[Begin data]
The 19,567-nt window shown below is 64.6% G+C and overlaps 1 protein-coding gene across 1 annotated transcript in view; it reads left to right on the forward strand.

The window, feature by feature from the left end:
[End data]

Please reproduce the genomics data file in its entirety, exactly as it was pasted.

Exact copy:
The 19,567-nt window shown below is 64.6% G+C and overlaps 1 protein-coding gene across 1 annotated transcript in view; it reads left to right on the forward strand.

The window, feature by feature from the left end: